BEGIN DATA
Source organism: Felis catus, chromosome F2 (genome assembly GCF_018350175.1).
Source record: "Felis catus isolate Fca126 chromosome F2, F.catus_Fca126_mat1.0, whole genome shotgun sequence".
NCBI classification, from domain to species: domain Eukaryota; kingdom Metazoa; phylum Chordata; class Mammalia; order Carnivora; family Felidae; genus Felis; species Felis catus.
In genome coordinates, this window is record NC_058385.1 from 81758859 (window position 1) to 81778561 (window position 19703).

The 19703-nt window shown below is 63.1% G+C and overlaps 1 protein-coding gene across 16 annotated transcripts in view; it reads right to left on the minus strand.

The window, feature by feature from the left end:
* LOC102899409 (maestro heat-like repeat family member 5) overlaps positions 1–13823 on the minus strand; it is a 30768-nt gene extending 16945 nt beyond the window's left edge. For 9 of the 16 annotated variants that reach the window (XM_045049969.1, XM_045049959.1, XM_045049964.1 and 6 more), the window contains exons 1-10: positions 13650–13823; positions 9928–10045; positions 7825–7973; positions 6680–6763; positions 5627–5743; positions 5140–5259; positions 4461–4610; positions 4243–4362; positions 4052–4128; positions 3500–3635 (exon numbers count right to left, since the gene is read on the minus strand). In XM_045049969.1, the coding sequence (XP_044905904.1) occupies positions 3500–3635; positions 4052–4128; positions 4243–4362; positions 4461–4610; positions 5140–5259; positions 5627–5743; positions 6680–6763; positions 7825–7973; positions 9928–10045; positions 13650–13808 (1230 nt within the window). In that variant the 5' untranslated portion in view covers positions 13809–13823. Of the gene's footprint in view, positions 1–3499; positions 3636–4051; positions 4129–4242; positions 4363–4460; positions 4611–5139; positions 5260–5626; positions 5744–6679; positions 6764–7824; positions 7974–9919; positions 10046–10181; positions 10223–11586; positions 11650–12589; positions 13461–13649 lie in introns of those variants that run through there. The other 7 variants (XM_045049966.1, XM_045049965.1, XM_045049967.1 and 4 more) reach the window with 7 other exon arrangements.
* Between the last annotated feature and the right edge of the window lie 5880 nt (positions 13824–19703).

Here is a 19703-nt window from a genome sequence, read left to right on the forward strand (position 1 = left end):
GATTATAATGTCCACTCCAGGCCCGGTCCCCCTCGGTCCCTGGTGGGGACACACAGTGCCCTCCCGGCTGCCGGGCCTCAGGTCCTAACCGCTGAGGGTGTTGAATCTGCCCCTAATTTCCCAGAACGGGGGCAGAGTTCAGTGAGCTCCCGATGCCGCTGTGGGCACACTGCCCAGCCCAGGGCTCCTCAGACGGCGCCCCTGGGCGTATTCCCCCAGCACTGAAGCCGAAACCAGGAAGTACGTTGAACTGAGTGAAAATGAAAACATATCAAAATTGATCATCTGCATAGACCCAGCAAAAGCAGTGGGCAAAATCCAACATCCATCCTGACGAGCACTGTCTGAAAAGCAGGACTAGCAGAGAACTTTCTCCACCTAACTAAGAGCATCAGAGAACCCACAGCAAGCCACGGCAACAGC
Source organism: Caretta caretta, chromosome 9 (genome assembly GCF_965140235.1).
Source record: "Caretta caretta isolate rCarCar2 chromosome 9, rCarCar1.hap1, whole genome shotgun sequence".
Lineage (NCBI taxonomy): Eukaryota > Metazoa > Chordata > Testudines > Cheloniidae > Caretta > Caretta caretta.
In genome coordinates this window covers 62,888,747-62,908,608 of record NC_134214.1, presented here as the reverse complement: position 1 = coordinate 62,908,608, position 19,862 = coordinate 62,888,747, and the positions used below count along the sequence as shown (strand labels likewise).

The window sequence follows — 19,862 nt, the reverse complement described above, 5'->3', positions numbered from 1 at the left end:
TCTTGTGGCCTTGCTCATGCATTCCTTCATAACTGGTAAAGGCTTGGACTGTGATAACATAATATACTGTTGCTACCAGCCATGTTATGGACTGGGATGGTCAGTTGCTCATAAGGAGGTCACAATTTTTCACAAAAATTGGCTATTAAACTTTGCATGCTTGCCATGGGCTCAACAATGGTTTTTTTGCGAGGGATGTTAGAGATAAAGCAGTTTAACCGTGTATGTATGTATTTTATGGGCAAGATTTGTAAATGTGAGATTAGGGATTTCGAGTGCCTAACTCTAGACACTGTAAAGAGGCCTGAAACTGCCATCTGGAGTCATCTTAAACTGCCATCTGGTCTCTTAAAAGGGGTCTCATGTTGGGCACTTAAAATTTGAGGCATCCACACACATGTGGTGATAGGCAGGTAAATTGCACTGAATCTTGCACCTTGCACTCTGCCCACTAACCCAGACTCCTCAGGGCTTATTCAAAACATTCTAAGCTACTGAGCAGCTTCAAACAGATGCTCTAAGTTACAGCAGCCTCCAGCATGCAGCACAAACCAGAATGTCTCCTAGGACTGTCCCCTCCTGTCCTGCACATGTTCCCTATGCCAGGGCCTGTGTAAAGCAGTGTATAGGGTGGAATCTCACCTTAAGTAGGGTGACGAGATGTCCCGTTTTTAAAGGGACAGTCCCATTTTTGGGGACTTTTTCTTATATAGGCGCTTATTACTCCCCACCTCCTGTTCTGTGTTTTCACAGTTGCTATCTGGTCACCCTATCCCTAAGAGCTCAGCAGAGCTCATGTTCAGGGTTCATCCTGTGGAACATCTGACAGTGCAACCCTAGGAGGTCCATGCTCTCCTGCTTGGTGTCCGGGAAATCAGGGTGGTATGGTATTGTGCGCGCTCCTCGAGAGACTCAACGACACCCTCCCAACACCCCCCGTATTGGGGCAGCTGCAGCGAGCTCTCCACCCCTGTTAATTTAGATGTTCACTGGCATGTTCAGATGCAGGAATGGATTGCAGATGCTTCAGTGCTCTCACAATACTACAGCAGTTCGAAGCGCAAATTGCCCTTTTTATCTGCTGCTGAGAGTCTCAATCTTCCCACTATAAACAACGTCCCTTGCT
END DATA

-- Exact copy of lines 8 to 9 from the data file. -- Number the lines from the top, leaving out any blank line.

* Between the last annotated feature and the right edge of the window lie 5880 nt (positions 13824–19703).

Here is a 19703-nt window from a genome sequence, read left to right on the forward strand (position 1 = left end):